Its March 1983 outside Columbia Missouri on north Highway 63
|Barn swallow mother perches on rim of nest|
In a cold barn the photographer sits in the dark
practicing quiet trying to stay warm and explore good ways to unobtrusively light the spidery scratchy place so that she can see something... anything ...
some action besides the top of a black head high up in a nest on the barn rafter.
This action or change occurs in brief surprises in-between very long periods of no action For some days she has watched from a loft across and above her head as the nest was recycled Cleaned and lined with new mud and some of mother birds own indigo feathers. Then eggs were laid, one each day and, glory be! None of the awful predators came.
Each day the watcher/waiter/photographer climbs into her place and two females sit in a cold barn
one on eggs and the other in hay with a camera
|Again and again-- like a fighter jet she swoops in carrying food|
watching, dreaming, and incubating the one on the nest has come to accept / tolerate the the other
Barn swallows, Hirundo rustica, have thrived with the human race. They once lived in caves but now there are barns and porches all increasing in number
|Mother carries food to the noisy nestlings|
One morning there is shell on the barn floor and weak squeaking above she climbs and watches breathless from her loft the nestlings grow in their demands, exponentially
The mother becomes a flying carrier service
catering to growing mouths.
They are a chorus, parsons or judges, always above her, looking down, looking demonic and ridiculous
Soon they are nearly her size and their wide open mouths are endless. The photographer is reminded of parenting. Her own children wouldn't like the affinity she feels with this tiny straining bird.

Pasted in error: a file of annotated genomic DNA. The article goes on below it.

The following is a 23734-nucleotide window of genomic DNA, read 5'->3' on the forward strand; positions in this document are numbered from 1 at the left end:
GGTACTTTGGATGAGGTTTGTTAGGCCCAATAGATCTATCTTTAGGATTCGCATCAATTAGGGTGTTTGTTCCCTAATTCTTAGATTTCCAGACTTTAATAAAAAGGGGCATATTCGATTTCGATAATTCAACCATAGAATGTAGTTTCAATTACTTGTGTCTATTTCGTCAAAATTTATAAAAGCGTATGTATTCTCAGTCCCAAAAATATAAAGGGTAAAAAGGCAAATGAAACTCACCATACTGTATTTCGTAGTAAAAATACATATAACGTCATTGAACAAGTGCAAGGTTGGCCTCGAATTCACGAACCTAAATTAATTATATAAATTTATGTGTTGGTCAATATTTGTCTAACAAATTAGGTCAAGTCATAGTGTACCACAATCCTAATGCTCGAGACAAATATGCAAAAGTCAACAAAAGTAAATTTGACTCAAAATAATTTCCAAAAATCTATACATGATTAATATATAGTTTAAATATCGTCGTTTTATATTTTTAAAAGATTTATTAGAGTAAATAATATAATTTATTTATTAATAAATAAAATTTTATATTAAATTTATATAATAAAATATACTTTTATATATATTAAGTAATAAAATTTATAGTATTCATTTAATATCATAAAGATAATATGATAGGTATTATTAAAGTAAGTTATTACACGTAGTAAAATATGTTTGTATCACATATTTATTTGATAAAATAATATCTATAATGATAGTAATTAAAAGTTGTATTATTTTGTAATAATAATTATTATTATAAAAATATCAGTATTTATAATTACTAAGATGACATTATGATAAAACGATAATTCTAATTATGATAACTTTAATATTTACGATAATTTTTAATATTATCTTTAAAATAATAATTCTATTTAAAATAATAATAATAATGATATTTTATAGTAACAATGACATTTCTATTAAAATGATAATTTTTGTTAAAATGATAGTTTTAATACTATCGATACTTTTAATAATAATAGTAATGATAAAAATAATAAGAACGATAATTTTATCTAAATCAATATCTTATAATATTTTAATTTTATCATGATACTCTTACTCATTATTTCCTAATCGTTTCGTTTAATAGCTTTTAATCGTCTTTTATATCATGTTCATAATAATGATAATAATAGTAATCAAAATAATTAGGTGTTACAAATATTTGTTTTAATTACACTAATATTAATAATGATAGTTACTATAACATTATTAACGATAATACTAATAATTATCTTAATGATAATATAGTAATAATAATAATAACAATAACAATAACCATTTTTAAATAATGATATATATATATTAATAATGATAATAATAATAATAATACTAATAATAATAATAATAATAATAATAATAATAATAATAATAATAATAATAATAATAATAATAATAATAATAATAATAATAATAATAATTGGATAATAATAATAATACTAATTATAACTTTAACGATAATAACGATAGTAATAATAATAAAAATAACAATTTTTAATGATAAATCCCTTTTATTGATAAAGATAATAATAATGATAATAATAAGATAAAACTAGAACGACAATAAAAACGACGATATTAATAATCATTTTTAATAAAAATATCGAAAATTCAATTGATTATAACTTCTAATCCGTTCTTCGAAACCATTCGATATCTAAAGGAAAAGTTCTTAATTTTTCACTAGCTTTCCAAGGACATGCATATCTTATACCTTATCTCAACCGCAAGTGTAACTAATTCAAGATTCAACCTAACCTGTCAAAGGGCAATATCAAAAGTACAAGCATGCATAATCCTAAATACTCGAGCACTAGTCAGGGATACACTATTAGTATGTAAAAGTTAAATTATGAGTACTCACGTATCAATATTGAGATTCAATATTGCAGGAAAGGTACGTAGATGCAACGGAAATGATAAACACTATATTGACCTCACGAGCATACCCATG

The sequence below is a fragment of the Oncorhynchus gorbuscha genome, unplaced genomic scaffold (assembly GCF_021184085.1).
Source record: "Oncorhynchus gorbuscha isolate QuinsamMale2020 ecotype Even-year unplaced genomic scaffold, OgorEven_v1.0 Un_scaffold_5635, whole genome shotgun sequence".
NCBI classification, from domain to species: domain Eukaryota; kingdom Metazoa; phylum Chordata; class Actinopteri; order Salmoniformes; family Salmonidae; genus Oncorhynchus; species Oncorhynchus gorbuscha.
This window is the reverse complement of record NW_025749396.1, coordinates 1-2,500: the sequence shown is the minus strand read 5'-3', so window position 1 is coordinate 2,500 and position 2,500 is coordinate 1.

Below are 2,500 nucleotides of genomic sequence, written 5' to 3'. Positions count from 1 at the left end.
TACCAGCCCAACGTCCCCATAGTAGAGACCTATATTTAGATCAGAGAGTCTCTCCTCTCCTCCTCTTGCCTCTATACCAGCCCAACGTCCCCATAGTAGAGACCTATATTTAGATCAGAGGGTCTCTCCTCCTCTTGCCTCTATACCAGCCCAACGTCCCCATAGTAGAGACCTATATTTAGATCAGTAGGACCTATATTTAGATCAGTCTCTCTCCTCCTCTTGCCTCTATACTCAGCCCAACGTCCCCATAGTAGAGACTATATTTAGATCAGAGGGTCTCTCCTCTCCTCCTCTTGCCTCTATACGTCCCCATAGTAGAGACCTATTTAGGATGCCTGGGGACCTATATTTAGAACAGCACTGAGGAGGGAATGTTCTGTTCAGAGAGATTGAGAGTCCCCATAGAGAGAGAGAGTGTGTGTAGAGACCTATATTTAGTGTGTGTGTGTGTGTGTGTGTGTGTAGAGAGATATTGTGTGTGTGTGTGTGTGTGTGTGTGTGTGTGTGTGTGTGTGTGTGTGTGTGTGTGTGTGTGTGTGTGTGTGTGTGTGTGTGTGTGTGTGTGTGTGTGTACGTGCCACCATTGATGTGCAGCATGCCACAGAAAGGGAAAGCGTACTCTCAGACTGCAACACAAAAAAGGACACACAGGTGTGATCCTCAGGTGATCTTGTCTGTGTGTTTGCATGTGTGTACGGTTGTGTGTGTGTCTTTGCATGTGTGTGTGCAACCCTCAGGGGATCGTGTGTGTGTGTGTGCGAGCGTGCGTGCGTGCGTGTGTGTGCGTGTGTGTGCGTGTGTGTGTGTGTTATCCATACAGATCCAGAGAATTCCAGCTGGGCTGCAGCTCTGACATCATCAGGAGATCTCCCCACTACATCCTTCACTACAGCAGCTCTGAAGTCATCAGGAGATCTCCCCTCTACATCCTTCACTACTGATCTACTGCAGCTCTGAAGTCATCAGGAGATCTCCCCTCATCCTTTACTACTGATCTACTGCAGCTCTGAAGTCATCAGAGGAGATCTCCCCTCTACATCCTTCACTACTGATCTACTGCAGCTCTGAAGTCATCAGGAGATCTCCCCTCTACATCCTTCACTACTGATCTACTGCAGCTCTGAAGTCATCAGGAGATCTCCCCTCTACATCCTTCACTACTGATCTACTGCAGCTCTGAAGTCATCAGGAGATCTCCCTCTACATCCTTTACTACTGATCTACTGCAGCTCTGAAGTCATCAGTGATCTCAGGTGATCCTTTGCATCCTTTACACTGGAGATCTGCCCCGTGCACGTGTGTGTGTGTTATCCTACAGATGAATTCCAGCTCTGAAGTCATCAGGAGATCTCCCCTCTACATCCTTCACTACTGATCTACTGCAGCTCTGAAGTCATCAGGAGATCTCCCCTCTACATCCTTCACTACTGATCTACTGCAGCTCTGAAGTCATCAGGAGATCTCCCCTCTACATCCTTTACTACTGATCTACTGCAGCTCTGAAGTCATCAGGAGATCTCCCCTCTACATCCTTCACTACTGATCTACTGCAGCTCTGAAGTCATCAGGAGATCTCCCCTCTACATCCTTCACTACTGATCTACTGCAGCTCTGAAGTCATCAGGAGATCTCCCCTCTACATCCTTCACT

|Barn swallows wait on a barbed wire fence for the evening bugs|
The birdlings grow beyond the nest, bursting its limits. Always one will take off first. Maybe it hates crowds, maybe it is not quite "right" and has fallen or been pushed, maybe it is restless or impatient, or simply believes flying can't be that hard. One will always fledge, 'trying his wings' on the long drop, but may not be ready to fly.
Those around barn swallows have come to expect at least one babe will fall or fail flying each year and not just once. With luck these people have learned and have and the means to re-place them in the nest or protect them from the cats (check out Baby barn swallow stories)
|Barnswallow feeds fledge|
Soon they all fledge and for the next two weeks parenting is on the wing.
Later, it is one of those summer evenings when the tree frogs are a choir, the air is a bit cooler, the grass is up, and after dinner we wait for the lightening bugs. The barn swallows and bats wait for the mosquitoes to lift off the fields.
I am reminded of a comment my aunt Mary Bumgarner made when my son was new born. In an amused but knowing voice she said, "The thing about parenting is that it is so daily."
For a lovely set of references about the barn swallow including short essays by people that have lived around them I highly recommend this site: excellent summary facts about barnswallows
Stay tuned we will create a gallery of Barn swallows.